Scepticism about “experts”, memorably voiced by Michael Gove during the Brexit referendum campaign, has been much mocked by Remainers (including me). But that unwillingness to believe the experts, even when they’re right, isn’t based on nothing, but rather in the repeated overpromising of those who know best together with the failure of anything like the radiant future to arrive. The Euro is perhaps the worst example of a plan promoted by “experts” on the basis of their vision of the future which has had real costs for everyone outside the strongest economies such as Germany. (One of the reasons I passionately opposed Maastricht and ERM was reading a passage in another, slightly odd book by Jacobs, Cities and the Wealth of Nations.) One hopes that experts might learn the lessons of this, and recognize that Brexit is also the result of a loss of confidence for which they (we?) bear responsbility too and that continuing to push for utopian schemes without making a connection with ordinary people will only promote the populist reaction. Things to think about for “progressive” politics both in the EU and in post-Brexit Britain too: we won’t get anywhere unless we can talk to and eventually mobilize, many of the people currently tempted by the populist right (and now fleeing to the comforting embrace of Mother Theresa, freak lovechild of Stanley Baldwin and Eva Peron).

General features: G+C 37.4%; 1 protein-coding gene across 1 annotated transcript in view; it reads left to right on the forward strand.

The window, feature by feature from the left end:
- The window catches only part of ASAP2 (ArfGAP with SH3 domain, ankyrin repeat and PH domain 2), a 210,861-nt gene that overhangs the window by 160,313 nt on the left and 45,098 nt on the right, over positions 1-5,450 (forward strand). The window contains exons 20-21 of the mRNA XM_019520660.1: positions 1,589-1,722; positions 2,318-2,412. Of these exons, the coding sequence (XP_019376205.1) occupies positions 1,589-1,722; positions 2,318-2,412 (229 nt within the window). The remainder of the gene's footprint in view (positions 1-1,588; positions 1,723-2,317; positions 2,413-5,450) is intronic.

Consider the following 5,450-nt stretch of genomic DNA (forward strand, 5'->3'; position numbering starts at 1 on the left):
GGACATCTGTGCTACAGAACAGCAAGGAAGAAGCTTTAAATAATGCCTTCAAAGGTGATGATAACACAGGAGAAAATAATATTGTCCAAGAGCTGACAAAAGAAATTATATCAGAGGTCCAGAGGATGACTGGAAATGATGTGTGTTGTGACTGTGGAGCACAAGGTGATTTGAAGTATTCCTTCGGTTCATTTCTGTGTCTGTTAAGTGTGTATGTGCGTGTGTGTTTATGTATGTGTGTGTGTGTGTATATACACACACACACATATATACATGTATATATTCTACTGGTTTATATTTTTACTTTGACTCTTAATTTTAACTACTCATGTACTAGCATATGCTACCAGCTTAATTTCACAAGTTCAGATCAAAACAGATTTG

{ 113 comments }

1

Russell Arben Fox 05.16.17 at 11:45 am

The essential problem of post-1960s mass democratic politics: the populists are right, even when they’re obviously, substantively, wrong, because they speak a language that at least gestures as participation, plebiscitarianism, people-power, and all the rest, and that resonates. Jacob Levy’s wonderful Rationalism, Pluralism, and Freedom provides, I think, a productive way to think about this divide, and perhaps enable us experts (because, after all, who else but intellectuals read a blog like Crooked Timber?) to find a more respectful, less alienating, more humble way to contribute to political discussion. If we can’t, then I fear the left is going to move more and more in Jason Brennan’s direction, and a general anti-democratic, anti-participatory, defiantly pro-expert mentality will simply, in the face of Trump, grow stronger and stronger.